MANILA, Philippines – ALLTV, the new network taking over ABS-CBN’s former Channel 2 frequency on free TV, officially went live on September 13.
Willie Revillame, the network’s top host who’s playing a key role in forming the channel’s programming, is aware of the painful history of how the network acquired the frequency.
In the very first episode of his show Wowowin on ALLTV, which up until the transfer was shown on GMA Network in February 2022, the host called on audiences to be happy that, among other reasons, the new network would be able to give former ABS-CBN cameramen and other crew members work.
“Isipin ‘nyo ‘yung mga nawalan ng trabaho,” he said. (Think of those who lost their jobs.) Persuading the audience, he said, “‘Di namin kayo pipilitin, pero gagawin namin ang makakaya namin.” (We won’t force you but we will do what we can.) Revillame himself was a longtime talent of ABS-CBN before he moved to GMA.
It was Congress that rejected ABS-CBN’s franchise renewal in 2020 – a move that former president Rodrigo Duterte admitted influencing with his presidential powers. In his last days as president in June 2022, Duterte said at an oath-taking for newly-elected local government officials, as reported by CNN: “Kaya tinira ko talaga [ang ABS-CBN].” (That’s why I really targeted them.)
“I used the presidential powers to tell Congress that you are dealing with scoundrels and if you continue to kowtow with them, kawawa ang Pilipino (Filipinos would be pitiful),” said Duterte.
On January 25, it was a Duterte ally who received the former ABS-CBN frequency, former senator Manuel “Manny” Villar, whose son, Senator Mark Villar, had served as Duterte’s public works chief. The National Telecommunications Commission said then that it had sought the legal opinion of the Department of Justice and the concurrence of the Office of the Executive Secretary in making the decision. As we had pointed out then, Manny Villar’s daughter-in-law Emmeline Aglipay-Villar is a justice undersecretary. Emmeline is the wife of Senator Mark Villar.
Las Piñas City Representative Camille Villar, Manny’s daughter, was also among those who rejected ABS-CBN’s bid to have their franchise renewed.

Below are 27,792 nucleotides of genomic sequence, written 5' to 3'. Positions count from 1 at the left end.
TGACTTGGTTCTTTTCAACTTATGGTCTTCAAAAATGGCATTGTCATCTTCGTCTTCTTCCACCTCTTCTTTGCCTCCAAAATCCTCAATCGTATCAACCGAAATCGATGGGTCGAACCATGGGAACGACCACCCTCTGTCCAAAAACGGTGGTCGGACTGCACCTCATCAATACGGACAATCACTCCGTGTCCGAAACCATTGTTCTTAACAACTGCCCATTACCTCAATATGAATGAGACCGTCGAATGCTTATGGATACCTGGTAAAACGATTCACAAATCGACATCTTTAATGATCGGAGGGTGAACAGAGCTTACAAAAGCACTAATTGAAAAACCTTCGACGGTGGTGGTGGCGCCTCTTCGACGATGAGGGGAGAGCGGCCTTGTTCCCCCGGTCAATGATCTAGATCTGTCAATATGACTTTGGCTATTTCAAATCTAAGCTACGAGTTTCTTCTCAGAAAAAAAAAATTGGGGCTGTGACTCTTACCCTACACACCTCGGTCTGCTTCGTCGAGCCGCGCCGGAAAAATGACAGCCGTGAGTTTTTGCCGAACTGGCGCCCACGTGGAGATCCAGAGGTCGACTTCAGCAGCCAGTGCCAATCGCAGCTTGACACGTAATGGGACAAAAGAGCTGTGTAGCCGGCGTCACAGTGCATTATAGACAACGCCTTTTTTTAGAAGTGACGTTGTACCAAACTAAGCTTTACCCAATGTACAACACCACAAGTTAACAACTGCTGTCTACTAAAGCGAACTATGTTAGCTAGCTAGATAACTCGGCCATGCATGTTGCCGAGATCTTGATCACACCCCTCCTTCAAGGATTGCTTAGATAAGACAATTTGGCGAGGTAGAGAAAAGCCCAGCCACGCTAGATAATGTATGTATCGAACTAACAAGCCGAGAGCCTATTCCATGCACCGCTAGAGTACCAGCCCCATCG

Villar’s view on media
The writing may be on the wall, but Manny Villar has since emphasized that this was a purely business move. When asked whether his media foray was motivated by retaliation against ABS-CBN, the Philippines’ richest man told Forbes in August 2022: “I’m in AMBS (the company operating ALLTV) for business, not for anything else. Revenge – I learned in politics – will get you nowhere.”
“The opportunities in the media industry are very exciting,” Villar told Forbes, also saying that he sees the synergies between his new media venture and his other businesses. “I believe in the power of communication. That is the future,” Villar said.
Villar’s failed presidential bid in 2010 was hurt by a controversy involving a C5 road project that would have allegedly benefited Villar-owned properties. ABS-CBN covered this scandal vigorously. Villar lost the presidency to the late Benigno “Noynoy” Aquino III.
In the same Forbes article, Villar said that the road controversy wasn’t the main reason he lost. Indicative of his sentiment toward the TV network whose channel he now owns, he said, “What really affected my candidacy was the death of [former president and my opponent’s mother] Corazon Aquino, who was featured by ABS-CBN as a saint…I was running against the son of a saint.”
Yet in a Nikkei Asia profile of Villar published in August 2022, an industry watchdog pointed out the network’s potential as a political tool. “If it’s going to be held by a conglomerate or under an enterprise directed by someone whose interests are so widespread – the Villars, with members of the family in political office – then you’re worsening the already bad state of political economy or media economy by assigning the power of the media for their use,” Melinda Quintos de Jesus, executive director at the Center for Media Freedom and Responsibility, told the publication.
De Jesus said that ALLTV will probably serve political interests, especially for his 44-year-old son Mark.
It doesn’t help that TV operators are beholden to the government, which provides licenses, as Nikkei noted: “The launch of AMBS could revive thousands of media jobs lost in the aftermath of ABS-CBN’s closure. But AMBS’s entry into Philippine airwaves is unlikely to fix the fundamental problem facing the broadcast media: operating licenses are granted by politicians. This means other TV companies perceived as adversarial to the sitting power could suffer the fate of ABS-CBN.”
Revillame was quoted that same month as saying that “The [Villar] family won’t meddle” and that the network will only report the truth.
Villar isn’t the first mogul nor probably even the first Manny (Pangilinan) to own a big media business, but he is probably the one with the clearest political ties.
Pangilinan – whose businesses include PLDT, Smart, and Meralco – and his ownership of TV5 is representative of the wider issue of big business owning media businesses. In a 2016 Media Ownership Monitor report by Reporters Without Borders, they found that cross-media ownership concentration in the Philippines is high, often found in the hands of wealthy clans and individuals, including Pangilinan, and the owners of ABS-CBN and GMA.